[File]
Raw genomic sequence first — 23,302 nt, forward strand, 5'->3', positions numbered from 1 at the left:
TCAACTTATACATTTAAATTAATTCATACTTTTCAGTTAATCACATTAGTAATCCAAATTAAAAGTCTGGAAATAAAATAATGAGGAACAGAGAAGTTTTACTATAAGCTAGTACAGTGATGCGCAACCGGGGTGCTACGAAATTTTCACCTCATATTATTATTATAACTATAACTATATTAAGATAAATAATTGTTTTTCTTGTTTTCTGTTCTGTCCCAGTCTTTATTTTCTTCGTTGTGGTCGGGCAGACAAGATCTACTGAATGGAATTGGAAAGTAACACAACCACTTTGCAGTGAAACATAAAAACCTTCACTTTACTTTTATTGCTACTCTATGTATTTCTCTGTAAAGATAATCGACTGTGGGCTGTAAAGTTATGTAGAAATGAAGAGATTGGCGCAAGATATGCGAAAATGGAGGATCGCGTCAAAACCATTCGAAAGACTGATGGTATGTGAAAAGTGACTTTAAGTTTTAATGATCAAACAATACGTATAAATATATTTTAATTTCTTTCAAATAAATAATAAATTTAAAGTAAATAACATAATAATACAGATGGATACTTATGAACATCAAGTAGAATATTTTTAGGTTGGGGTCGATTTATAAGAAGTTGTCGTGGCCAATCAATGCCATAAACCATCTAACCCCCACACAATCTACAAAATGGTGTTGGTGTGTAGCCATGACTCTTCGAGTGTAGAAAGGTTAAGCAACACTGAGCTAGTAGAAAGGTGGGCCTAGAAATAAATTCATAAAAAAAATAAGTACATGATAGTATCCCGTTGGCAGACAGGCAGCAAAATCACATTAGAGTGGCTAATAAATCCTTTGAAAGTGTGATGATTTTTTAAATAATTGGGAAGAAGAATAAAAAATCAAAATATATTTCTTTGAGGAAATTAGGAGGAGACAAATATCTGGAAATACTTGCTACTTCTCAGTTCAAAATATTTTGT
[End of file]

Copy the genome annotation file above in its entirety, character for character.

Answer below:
Raw genomic sequence first — 23,302 nt, forward strand, 5'->3', positions numbered from 1 at the left:
TCAACTTATACATTTAAATTAATTCATACTTTTCAGTTAATCACATTAGTAATCCAAATTAAAAGTCTGGAAATAAAATAATGAGGAACAGAGAAGTTTTACTATAAGCTAGTACAGTGATGCGCAACCGGGGTGCTACGAAATTTTCACCTCATATTATTATTATAACTATAACTATATTAAGATAAATAATTGTTTTTCTTGTTTTCTGTTCTGTCCCAGTCTTTATTTTCTTCGTTGTGGTCGGGCAGACAAGATCTACTGAATGGAATTGGAAAGTAACACAACCACTTTGCAGTGAAACATAAAAACCTTCACTTTACTTTTATTGCTACTCTATGTATTTCTCTGTAAAGATAATCGACTGTGGGCTGTAAAGTTATGTAGAAATGAAGAGATTGGCGCAAGATATGCGAAAATGGAGGATCGCGTCAAAACCATTCGAAAGACTGATGGTATGTGAAAAGTGACTTTAAGTTTTAATGATCAAACAATACGTATAAATATATTTTAATTTCTTTCAAATAAATAATAAATTTAAAGTAAATAACATAATAATACAGATGGATACTTATGAACATCAAGTAGAATATTTTTAGGTTGGGGTCGATTTATAAGAAGTTGTCGTGGCCAATCAATGCCATAAACCATCTAACCCCCACACAATCTACAAAATGGTGTTGGTGTGTAGCCATGACTCTTCGAGTGTAGAAAGGTTAAGCAACACTGAGCTAGTAGAAAGGTGGGCCTAGAAATAAATTCATAAAAAAAATAAGTACATGATAGTATCCCGTTGGCAGACAGGCAGCAAAATCACATTAGAGTGGCTAATAAATCCTTTGAAAGTGTGATGATTTTTTAAATAATTGGGAAGAAGAATAAAAAATCAAAATATATTTCTTTGAGGAAATTAGGAGGAGACAAATATCTGGAAATACTTGCTACTTCTCAGTTCAAAATATTTTGT